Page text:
First, I need to say that I don't know what the fuck the solution is. I just know that the day will come when libraries won't have any books.  Because there won't be any books to buy.  Everything will be online, downloaded or streamed.  And libraries will either contract for space on some company server to store and distribute that content, or they will host it themselves.  Some enterprising libraries will produce some of that content, but most will lease if from elsewhere.

So, accept that as the future.  What should we do about it?

I think the answer is people.  Or more specifically, librarians and library paraprofessionals.  I have this silly notion that librarians are pretty special.  We have varied skills and interests: complex, eccentric; and can and will help you find what you need.

So when I read that librarians have become skeptical of the promise of ebooks as the cure-all for the demise of the library, I say, Right On, Sister.  We should have been skeptical from the start.

Look at a worst-case: most popular electronic content will be owned by about 15 companies: The Big 6, Elsevier, Viacom, Disney, News Corp, Sony, etc. and it's possible that most of them will agree to exclusive distribution agreements with companies like Google, Amazon and Apple.  And it's possible that even Amazon will become it's own media conglomerate, producing and delivering text, audio and video to Kindle users, including Kindle app users, which are most of us with a new phone or tablet.

So if I had to offer a solution to the future ebook problem, I would say Fuck You to the above corporations.  I would cut my e-content budget and put that money back into staffing. We're so busy trying to sell the "invisible web" (our databases and other subscription content) to our users when they don't seem to care.  They can get what they want with a Google or Wikipedia search.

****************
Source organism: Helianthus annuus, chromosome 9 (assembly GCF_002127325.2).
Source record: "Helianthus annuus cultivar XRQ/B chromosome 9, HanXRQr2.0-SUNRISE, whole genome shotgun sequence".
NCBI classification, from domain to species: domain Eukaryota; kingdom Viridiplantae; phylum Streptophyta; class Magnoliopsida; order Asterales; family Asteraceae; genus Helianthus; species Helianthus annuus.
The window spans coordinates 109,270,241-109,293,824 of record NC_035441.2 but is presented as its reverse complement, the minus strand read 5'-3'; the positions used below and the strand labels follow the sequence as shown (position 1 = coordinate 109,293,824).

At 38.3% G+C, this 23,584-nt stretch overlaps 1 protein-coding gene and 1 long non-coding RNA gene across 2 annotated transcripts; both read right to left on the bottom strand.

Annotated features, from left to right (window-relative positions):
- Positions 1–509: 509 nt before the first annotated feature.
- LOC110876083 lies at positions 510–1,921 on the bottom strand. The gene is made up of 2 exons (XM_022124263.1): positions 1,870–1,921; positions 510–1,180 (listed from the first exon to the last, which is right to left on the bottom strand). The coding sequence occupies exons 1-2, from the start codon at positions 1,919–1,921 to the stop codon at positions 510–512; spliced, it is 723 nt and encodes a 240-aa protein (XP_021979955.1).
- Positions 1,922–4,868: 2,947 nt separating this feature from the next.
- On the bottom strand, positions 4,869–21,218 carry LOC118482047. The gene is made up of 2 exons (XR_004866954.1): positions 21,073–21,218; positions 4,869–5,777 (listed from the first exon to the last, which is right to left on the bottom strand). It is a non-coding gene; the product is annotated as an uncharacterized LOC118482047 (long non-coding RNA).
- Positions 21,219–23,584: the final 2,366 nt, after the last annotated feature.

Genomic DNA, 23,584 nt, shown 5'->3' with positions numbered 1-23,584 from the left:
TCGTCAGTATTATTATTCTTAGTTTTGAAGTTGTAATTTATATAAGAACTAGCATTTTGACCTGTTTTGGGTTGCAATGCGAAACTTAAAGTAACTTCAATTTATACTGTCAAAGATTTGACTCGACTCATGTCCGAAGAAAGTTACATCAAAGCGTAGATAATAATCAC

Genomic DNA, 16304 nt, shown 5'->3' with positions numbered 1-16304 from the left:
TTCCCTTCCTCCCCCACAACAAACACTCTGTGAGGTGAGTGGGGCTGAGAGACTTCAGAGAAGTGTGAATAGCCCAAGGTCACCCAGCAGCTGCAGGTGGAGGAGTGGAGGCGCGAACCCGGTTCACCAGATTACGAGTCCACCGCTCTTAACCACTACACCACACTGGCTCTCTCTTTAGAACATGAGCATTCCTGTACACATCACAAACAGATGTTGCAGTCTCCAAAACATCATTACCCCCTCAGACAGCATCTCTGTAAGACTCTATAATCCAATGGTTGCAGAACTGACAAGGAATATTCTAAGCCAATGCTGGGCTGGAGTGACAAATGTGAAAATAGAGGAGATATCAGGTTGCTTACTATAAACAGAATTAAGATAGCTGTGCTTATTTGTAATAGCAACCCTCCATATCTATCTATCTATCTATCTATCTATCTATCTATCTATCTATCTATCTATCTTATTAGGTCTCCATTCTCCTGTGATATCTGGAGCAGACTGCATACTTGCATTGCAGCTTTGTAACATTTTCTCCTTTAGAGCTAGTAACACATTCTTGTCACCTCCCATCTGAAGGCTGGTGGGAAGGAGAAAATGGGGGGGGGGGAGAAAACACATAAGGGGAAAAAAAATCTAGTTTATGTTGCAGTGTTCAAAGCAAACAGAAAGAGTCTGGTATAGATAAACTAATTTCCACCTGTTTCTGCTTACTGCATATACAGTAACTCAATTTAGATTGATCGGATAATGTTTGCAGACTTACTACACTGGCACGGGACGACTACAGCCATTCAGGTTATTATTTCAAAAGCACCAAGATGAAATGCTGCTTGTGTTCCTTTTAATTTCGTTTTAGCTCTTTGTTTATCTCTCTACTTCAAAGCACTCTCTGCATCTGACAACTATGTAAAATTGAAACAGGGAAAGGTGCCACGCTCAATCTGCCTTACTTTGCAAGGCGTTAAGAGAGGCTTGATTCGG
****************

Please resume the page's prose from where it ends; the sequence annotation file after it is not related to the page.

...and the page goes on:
But our library visitors want service.  They want help with technology.  They want someone to help them sort out the visible web.

Answer: Cut the ebook budget and hire more people.

If that's not enough of an answer for you, then follow the lead from the libraries that are hosting local content.  Distribute the works of local authors, artists and musicians. "People don't want that crap," you say, but come on, millions of people are reading crap right now.  And downloading crap.  And looking at crap.  And they do this because they get recommendations from friends, acquaintances or even online sources and generated lists from computer algorithms.  People don't seem to care from where it comes, so long as some other source said it was worth their time.

And when libraries get good at hosting and distributing content, then they can approach publishers and cut deals to host their content.  But on the libraries' terms.

It seems really possible that Google will succeed in proving that indexing the contents of a book is fair use.  And if Google can do it, then libraries can do it.  And that would be the kind digital content that would benefit all of our users -- imagine being able to do a full-text search through your entire print collection from your online catalog.  And if that happens, then libraries might feel more confident about indexing and hosting more content, creating more meta-data to make collections searchable.  Combine this with the growing (?) movement away from licensing ebooks and toward making arrangements with authors to distribute content through the library, and I can see a future where libraries have the kind of control over content they held back in the old days.  And the key to all this is people.

So, cut the leases and hire the kinds of library workers who can create and manage these resources.  Hire more people to help your patrons access and benefit from these resources.

But who knows what's the best course. Like I've said many times before, I'm not the smartest guy in the room: I just have the best ass.